Saturday, 2 March 2013

The Days of Fasting Have Arrived ...

Baha'is around the world fast during the month of `Ala'  (02 - 20 March) before the new year (Naw Ruz). This physical act of abstaining from food and drink from sunrise to sunset is symbolic and a reminder of our spiritual sustenance.  The Baha'i fast is not a ritual, but an individual obligation and a spiritual experience. It is a time for reflection, meditation, recuperation and drawing nearer to God.  Baha'i laws exempt the young, the old, the sick, the travellers, heavy labourers, the pregnant and breastfeeding mothers from fasting.   

Fasting is a little difficult during the first few days but it does get easier and easier.  The most practical question to be asked is what should we eat during the fast?  Fasting in our household was the time to get ready for the new year.  Our daily ritual consisted of spring cleaning the entire house and shopping for new clothes for the kids and special foods for Naw Ruz.  We soaked  wheat grains to sprout and decorated boiled eggs.  We queued for hours and hours to buy special pastries, sweets and Ajeel (nut mix) and our dinner for the final day of fasting was always a traditional meal of herbed rice with fish.  During the craziness of Naw Ruz preparations, we ate special foods for the fast.  The most basic and wholesome foods were served for breakfast and dinner.  Soaked walnuts, almonds and dates were usually served for breakfast along with Ceylon tea served in small Chai glasses, Turkish pide and feta cheese.  To break the fast, we started with tea and sweets, then some soup or Aash and finished it off with rice and stew.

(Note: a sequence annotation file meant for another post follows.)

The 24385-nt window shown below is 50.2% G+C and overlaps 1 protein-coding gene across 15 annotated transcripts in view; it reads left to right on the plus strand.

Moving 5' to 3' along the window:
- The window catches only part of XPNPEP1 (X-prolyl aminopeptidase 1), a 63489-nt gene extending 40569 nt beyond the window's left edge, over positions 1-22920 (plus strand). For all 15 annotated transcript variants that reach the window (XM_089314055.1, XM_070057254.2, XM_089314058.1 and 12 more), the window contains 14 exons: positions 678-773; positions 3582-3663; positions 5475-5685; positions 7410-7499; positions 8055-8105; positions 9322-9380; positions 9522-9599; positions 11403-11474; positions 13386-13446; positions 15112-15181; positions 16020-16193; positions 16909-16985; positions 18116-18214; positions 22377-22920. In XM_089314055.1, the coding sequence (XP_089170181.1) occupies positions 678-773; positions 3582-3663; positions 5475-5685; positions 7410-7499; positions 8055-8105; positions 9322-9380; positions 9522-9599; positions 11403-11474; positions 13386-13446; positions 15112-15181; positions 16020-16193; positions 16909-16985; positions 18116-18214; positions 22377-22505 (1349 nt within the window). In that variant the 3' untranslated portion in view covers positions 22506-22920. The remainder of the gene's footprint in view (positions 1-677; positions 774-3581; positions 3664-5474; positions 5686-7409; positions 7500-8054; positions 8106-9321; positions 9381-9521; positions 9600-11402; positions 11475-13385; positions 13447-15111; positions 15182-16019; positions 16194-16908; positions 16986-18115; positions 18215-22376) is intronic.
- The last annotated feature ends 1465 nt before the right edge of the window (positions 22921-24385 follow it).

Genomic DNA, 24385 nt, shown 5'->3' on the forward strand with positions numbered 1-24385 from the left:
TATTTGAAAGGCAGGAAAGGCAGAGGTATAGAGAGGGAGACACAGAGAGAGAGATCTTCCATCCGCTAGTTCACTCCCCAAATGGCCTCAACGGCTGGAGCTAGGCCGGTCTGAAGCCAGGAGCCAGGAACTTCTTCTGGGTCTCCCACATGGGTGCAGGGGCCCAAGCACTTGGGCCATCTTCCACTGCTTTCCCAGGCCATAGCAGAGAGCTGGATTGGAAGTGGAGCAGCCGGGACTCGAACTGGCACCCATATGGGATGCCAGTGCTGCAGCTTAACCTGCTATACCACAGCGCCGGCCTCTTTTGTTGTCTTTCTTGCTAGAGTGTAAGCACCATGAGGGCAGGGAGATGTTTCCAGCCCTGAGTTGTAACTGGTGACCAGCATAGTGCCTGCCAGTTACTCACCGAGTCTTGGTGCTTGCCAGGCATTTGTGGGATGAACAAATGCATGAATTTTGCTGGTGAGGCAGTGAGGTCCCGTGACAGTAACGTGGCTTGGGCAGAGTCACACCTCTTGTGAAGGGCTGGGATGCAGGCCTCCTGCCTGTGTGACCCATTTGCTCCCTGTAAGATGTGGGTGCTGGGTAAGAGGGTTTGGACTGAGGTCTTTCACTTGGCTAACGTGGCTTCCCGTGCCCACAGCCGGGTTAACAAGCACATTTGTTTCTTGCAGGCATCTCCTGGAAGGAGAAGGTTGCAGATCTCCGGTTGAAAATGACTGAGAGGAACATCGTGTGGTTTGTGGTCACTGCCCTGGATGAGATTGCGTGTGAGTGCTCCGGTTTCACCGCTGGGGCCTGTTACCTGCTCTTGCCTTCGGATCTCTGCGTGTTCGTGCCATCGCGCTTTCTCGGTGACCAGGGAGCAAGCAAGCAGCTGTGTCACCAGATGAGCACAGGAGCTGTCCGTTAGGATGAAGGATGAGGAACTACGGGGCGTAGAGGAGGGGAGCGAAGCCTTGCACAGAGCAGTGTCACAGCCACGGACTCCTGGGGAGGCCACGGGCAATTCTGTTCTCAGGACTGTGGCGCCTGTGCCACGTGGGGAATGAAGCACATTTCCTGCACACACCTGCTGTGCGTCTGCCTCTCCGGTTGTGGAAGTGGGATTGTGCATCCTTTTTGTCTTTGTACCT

Many years later and in a different country, during the fast we prepare the bare essentials for Naw Ruz.  We no longer spring clean, and make a little effort in buying new clothes, and bake all our sweets and pastries few days before the new year.  During the fast however, it is business as usual with food.  We still soak walnuts the night before, buy Bulgarian Feta cheese and dates, still cook the same Aash, make halva and have a meat dish.  The important thing about eating during the fast is not to skip breakfast, drink plenty of water and eat balanced meals.  Eating a balanced breakfast with protein and carbohydrates and plenty of water sustains us for most of the day.  As for dinner, have plenty of water to replenish the fluid level in your body.  The reason why dates and sugary fried morsels are popular during the fast in Iran is for a simple reason of keeping sugar levels in place.

Happy Fasting!   

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